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Wednesday, August 22, 2012

Nickie's Ten Questions to Steve Mosby

This time I thought of asking some questions to Steve Mosby. Steve is a British author, who writes some of the best thrillers I've read in years. The first book of him I read, The 50/50 killer, I just could not put down! Since then I have read more books, equally pleasing and keeping me trying to find out how everything goes...

The interview was conducted in 2008. Here are the questions:

1) Have you always known you wanted to be a writer?
I think so. Certainly, my parents always encouraged me to read books and write my own stuff. We were a fairly poor family, but my mother used to say "there's always money for books". I know that when I was messing up a maths exam at twelve, I was thinking: it doesn't matter, because I'm going to be a writer.

2) At what tender age did you write your first story?
Well, as above, my parents used to fold a bunch of A4 sheets into a book and sew the edge. I did 'choose your own adventure' books at that point - write numbers 1-400 through it, then do 'turn to 70 if you want to enter the room' entries. I imagine I was about nine or ten.

3) Why do you especially choose to write psychological thrillers?
It wasn't deliberate to begin with, and maybe it isn't now. My first book, "The Third Person", did the rounds at Orion, and eventually got published as Crime, so from then on I was a 'crime writer'. I like the genre because it's high-level and covers a lot of ground. 'Psychological thriller' is even better. I know I can write dark, fast-paced, character-based material and it will fit, and that's what I'm drawn to do anyway.

4) Have you a background in psychology (guess that would help)?
Not at all, but I've packed a lot of 'interesting' relationships and life experience into my thirty-something years and I have a lot of empathy for people, which I think helps. Even people who treat me badly, I tend to see things from their perspective as much as mine. My academic background is Philosophy. I think that's useful for many reasons, not least because it teaches you to appreciate other people's viewpoints, and, at the same time, to both attack and defend them. It's good for the logic of plot development, and also for understanding why people might think the things they do.

5) What did it take to find success in writing?
Well, 'success' is a subjective word, and I wouldn't describe myself with it just yet! I started to become comfortable after about ten years of serious writing. I think there's a lot to be said for Ray Bradbury's approach, which is to serve an apprenticeship, if only with yourself. Write a few hundred words a day, every day, for - say - ten years, and be enormously self-critical throughout. It sounds like a huge commitment, and in some ways it is, but writing is a craft like any other. Most days, I still feel like a complete amateur. Which is good, because I am.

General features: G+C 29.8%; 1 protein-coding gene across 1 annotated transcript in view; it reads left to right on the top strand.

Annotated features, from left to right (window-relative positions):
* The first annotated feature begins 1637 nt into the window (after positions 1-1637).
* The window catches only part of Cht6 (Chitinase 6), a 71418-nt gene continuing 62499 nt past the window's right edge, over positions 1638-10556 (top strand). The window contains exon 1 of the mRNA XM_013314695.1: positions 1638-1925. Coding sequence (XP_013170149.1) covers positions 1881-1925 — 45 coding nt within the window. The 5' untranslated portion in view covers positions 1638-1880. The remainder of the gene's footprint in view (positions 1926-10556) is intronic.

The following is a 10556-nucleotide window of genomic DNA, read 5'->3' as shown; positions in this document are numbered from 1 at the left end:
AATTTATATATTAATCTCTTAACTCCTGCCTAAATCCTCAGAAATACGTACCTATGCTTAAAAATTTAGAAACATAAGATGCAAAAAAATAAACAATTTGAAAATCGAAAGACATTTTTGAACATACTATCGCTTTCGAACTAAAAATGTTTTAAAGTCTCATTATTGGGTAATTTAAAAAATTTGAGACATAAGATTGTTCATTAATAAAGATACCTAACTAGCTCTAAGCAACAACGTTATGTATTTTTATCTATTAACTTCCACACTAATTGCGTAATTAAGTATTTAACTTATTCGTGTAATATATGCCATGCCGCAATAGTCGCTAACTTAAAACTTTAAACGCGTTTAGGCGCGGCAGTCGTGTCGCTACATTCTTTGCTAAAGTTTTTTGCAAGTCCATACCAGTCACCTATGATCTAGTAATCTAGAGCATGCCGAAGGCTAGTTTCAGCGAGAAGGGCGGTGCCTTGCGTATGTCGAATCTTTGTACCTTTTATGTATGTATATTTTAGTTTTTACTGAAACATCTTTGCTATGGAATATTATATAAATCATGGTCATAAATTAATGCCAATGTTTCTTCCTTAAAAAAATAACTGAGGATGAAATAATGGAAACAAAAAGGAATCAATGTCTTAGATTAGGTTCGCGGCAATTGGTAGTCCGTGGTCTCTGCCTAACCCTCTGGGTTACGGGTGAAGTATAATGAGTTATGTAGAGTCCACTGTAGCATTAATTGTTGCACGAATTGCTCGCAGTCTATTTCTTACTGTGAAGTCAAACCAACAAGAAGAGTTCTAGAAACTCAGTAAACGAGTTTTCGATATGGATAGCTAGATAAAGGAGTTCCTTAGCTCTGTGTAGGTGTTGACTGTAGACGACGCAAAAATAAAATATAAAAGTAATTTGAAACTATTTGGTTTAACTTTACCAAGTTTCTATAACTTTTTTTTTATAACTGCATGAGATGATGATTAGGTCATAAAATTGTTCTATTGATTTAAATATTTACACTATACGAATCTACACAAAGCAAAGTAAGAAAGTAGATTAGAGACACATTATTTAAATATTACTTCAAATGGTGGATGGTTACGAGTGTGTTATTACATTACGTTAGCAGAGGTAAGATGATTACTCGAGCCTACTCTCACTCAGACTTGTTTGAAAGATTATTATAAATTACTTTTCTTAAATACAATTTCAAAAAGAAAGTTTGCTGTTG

6) How important are readers to you?
They're important, of course, and I love every email I get - even when they're negative! I would still be writing, even if I was never published again, because I love the process, but the reader contributes as much as I do. A book is just words on a page until someone reads it and 'creates' the story in their head. In many ways, they're more important than the writer. At the same time, although I wouldn't want to be talking to myself, there's a massive difference between telling people what they want to hear and saying what *you* want to say and hoping people want to listen. I always try for the latter.

7) Do you appreciate everything readers tell you? (or: how well do you handle criticism?)
I try to read everything. I take the relevant stuff onboard, and I respond when it's appropriate (if someone emails me). I mean, I'm interested and I care what people think. But the thing with writing and reading is that nobody can ever really be wrong, so I take the harshest stuff on the chin and not to heart. You do what you do, and not everyone's going to like it.

8) Do you care to disclose some of your plans for the future (in writing, I mean)?
I don't really have any! My next book, Cry for Help, is out this month (May 2008), and I'm contracted for two more. The first is well on its way; the second will follow eventually. That's writing for me: one word in front of the other. If you're paid to do what you love, it's the best life in the world.

9) Will you ever consider writing something completely different?
We'll see. My aim is to carry on as I am with the type of books I'm doing, but I'd never rule out branching out.

10) Who are your own favourite authors/books?
Books would take too long. Some of my favourite authors are: Stephen King, Dean Koontz, Michael Marshall Smith, Tim Willocks, Thomas H Cook, Jack Ketchum, Christopher Priest, Jack Ketchum, Mo Hayder, Val McDermid, Graham Joyce, Sophie Hannah and John Connolly.

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